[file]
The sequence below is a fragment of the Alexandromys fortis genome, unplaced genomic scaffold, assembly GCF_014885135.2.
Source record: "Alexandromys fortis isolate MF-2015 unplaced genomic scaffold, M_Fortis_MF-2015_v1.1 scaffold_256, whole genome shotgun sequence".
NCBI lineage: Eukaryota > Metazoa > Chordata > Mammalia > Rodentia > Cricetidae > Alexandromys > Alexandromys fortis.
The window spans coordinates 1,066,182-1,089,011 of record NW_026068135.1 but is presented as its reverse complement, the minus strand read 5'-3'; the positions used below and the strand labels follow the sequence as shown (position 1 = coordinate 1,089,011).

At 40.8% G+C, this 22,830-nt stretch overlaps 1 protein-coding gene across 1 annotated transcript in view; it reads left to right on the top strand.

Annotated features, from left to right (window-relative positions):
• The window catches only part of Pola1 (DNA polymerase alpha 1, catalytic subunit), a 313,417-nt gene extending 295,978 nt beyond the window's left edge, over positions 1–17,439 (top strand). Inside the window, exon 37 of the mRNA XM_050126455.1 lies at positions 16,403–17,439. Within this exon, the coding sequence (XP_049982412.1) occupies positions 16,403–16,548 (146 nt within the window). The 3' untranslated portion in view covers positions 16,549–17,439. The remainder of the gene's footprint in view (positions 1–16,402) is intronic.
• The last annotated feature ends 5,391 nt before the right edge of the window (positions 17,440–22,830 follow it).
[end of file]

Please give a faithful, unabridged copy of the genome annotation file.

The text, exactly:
The sequence below is a fragment of the Alexandromys fortis genome, unplaced genomic scaffold, assembly GCF_014885135.2.
Source record: "Alexandromys fortis isolate MF-2015 unplaced genomic scaffold, M_Fortis_MF-2015_v1.1 scaffold_256, whole genome shotgun sequence".
NCBI lineage: Eukaryota > Metazoa > Chordata > Mammalia > Rodentia > Cricetidae > Alexandromys > Alexandromys fortis.
The window spans coordinates 1,066,182-1,089,011 of record NW_026068135.1 but is presented as its reverse complement, the minus strand read 5'-3'; the positions used below and the strand labels follow the sequence as shown (position 1 = coordinate 1,089,011).

At 40.8% G+C, this 22,830-nt stretch overlaps 1 protein-coding gene across 1 annotated transcript in view; it reads left to right on the top strand.

Annotated features, from left to right (window-relative positions):
• The window catches only part of Pola1 (DNA polymerase alpha 1, catalytic subunit), a 313,417-nt gene extending 295,978 nt beyond the window's left edge, over positions 1–17,439 (top strand). Inside the window, exon 37 of the mRNA XM_050126455.1 lies at positions 16,403–17,439. Within this exon, the coding sequence (XP_049982412.1) occupies positions 16,403–16,548 (146 nt within the window). The 3' untranslated portion in view covers positions 16,549–17,439. The remainder of the gene's footprint in view (positions 1–16,402) is intronic.
• The last annotated feature ends 5,391 nt before the right edge of the window (positions 17,440–22,830 follow it).